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Great interview on UAVs in Video Productions

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Rich RubaschGreat interview on UAVs in Video Productions
by on Oct 24, 2014 at 7:30:48 pm

http://tvtechnology.com/news/0086/video-production-with-uavs-a-conversation...


Takaway? Being a pilot of a real helicopter gives you a leg-up!

Closed sets, people! Use your heads out there.

Rich Rubasch
Tilt Media Inc.
Video Production, Post, Studio Sound Stage
Founder/President/Editor/Designer/Animator
http://www.tiltmedia.com


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Mark SuszkoRe: Great interview on UAVs in Video Productions
by on Oct 24, 2014 at 9:35:44 pm

That sounds like the proper way to do it. I'd only ask that the UAV also carry a transponder so other aircraft and control towers could detect it as necessary.


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Todd TerryRe: Great interview on UAVs in Video Productions
by on Oct 24, 2014 at 10:11:41 pm

Interesting.

While the guy says "many of the flight rules outlined by the FAA are similar to, or the same as, those for manned aerial flight," in many ways the UAV rules would appear to be much more restrictive than a manned aircraft.

Helicopter pilots for news organizations routinely fly solo (including camera operation), and they certainly don't file flight plans three days in advance (or maybe they are just scoff laws?). I'd be surprised if most of them file flight plans at all (you don't have to file a flight plan to fly... most 'round town and sightseeing flights for example would never bother with a flight plan). Nor does the PIC of a "real" aircraft have to have "experience and recent piloting time with the particular model," not that that's a bad idea. As for having a "certified Visual Observer," what's that "certification," exactly? And who is doing it, the FAA?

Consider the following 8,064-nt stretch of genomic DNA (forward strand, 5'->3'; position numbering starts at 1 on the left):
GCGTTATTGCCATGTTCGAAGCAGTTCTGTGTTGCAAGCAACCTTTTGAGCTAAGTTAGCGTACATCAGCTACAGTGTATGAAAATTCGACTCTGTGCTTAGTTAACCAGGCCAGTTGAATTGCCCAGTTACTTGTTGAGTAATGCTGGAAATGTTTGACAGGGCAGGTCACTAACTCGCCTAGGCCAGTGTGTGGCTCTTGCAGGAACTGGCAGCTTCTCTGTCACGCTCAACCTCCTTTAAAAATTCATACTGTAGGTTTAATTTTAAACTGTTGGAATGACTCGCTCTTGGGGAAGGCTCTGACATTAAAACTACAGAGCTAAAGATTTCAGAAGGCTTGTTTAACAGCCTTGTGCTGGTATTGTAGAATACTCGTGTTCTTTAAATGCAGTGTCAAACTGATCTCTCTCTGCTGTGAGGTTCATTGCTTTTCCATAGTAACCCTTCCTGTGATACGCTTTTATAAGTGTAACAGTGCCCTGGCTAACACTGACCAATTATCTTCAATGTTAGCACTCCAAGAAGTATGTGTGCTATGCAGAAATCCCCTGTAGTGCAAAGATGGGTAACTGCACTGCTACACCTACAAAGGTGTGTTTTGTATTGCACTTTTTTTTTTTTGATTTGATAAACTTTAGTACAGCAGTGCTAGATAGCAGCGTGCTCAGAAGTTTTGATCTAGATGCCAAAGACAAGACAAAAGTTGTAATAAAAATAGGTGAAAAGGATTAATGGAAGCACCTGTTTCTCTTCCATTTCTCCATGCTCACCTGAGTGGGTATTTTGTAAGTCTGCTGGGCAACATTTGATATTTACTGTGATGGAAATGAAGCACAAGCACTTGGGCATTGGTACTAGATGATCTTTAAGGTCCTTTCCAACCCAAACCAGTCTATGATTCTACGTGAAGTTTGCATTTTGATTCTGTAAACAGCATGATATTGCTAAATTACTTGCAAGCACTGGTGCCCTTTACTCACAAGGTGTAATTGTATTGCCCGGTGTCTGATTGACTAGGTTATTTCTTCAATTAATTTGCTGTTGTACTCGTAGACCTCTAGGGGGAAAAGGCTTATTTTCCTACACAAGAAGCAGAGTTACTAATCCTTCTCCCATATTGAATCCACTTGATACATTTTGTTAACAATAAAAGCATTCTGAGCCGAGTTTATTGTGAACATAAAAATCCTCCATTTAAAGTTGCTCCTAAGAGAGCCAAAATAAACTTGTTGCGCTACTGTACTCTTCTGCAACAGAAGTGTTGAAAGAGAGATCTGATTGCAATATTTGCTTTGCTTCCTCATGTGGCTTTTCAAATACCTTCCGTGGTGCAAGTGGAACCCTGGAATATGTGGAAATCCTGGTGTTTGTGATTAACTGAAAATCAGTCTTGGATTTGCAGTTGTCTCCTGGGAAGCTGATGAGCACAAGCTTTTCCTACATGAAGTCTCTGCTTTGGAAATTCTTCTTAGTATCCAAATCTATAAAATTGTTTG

One puzzler is "must be a licensed private pilot with a current third-class medical certificate"... but licensed for... what? Is fixed wing ok?...or must they be a helicopter pilot? There are certainly scads more fixed-wing pilots than helicopter pilots, and as hard as helicopter piloting is (much more difficult than fixed-wing, in my very limited experience with helicopters), I know several helicopter pilots who would be clueless in a fixed-wing plane (most are military who went straight to choppers and never had any fixed-wing training at all).

Still a lot of gray area....

T2

__________________________________
Todd Terry
Creative Director
Fantastic Plastic Entertainment, Inc.
fantasticplastic.com



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Mark SuszkoRe: Great interview on UAVs in Video Productions
by on Oct 27, 2014 at 2:27:46 pm
Last Edited By Mark Suszko on Oct 27, 2014 at 2:29:38 pm

Fixed-wing and helo pilots I fly with may not have to file a flight plan for our photo flights, but they still tell the traffic controller their intentions, even for VFR stuff at low level.